I have a lot of affection for Downtown LA, our underdog of a city center that lay fallow and forgotten for so many decades, its opulent old movie palaces abandoned or turned into dollar stores. It’s a boom town now, with brands like Urban Outfitters moving into those old movie palaces. I worked in DTLA in the decades pre-boom town, when there wasn’t a single grocery store for miles, when it emptied out at 5 p.m. like the zombies were coming with nightfall, and when the city and it’s beautiful but empty buildings (the Bradbury Building!) seemed to belong to me alone. I still work there quite often, now taking the Metro Blue Line from Long Beach to LA. Yes, contrary to popular opinion, we do have public transportation here in Los Angeles — just not enough yet. The trains to Santa Monica are slated to go online in spring 2016, and I can’t wait. Santa Monica and the west side of town are the worst commutes of all for me. Sitting in freeway traffic just seems like a crazily regressive way to start the 21st century, and I avoid it whenever possible.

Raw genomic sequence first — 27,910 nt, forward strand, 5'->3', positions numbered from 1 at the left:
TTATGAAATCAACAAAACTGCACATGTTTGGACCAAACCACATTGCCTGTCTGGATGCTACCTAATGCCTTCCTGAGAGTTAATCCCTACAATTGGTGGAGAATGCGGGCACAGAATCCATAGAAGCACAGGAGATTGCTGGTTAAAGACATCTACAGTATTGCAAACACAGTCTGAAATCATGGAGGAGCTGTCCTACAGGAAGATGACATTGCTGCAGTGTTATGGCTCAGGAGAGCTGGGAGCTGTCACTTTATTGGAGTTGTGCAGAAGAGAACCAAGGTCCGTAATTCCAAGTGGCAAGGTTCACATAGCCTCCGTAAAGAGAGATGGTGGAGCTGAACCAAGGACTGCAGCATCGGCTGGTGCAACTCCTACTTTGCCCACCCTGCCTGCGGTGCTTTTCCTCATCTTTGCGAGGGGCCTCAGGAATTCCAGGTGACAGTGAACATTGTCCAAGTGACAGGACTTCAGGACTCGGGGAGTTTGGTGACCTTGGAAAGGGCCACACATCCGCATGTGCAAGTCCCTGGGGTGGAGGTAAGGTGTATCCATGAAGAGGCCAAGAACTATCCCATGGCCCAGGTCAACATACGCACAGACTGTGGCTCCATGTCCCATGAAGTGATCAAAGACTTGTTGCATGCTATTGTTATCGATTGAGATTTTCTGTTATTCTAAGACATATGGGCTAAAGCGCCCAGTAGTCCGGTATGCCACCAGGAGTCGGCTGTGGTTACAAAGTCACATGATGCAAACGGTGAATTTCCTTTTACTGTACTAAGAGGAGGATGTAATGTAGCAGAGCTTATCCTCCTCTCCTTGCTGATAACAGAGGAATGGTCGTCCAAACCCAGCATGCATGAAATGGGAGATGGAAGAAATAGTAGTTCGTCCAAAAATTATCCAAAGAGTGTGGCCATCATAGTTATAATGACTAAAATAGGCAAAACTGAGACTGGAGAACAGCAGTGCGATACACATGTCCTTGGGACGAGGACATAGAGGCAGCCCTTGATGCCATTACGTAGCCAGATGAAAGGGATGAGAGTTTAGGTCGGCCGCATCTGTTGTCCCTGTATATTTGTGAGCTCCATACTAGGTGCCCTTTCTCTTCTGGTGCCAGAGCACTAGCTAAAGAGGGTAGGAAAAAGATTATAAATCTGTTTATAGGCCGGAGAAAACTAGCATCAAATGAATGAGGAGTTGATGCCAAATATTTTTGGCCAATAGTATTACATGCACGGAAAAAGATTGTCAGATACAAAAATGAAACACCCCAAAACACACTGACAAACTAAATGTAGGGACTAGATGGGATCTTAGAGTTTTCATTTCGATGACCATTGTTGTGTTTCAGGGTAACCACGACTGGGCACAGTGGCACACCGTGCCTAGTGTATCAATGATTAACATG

But back to DTLA, where on Figueroa near 6th Street there’s this large planting of succulents that showcases some less frequently seen agaves, as far as public plantings go.
Like Agave xylonacantha, with its high contrast, zig-zaggy leaf margins
Backing Agave parryi var. truncata are enormous Kalanchoe beharensis, the size of small buffalos.
Nice touch to include some bromeliads. LA hasn’t really woken up to the potential of bromeliads yet in public landscapes.
And as common as Agave parryi var. truncata is in private gardens, it too is rarely seen in commercial plantings around town. Mine at home send offsets several feet away.
Aloe striata is widely planted.
Agave guiengola ‘Creme Brulee’ is one of those agaves that can be hit or miss. If one of those big, asymmetric leaves becomes damaged, the effect is pretty much ruined.
These look to be in fairly good shape. With aeoniums in the foreground.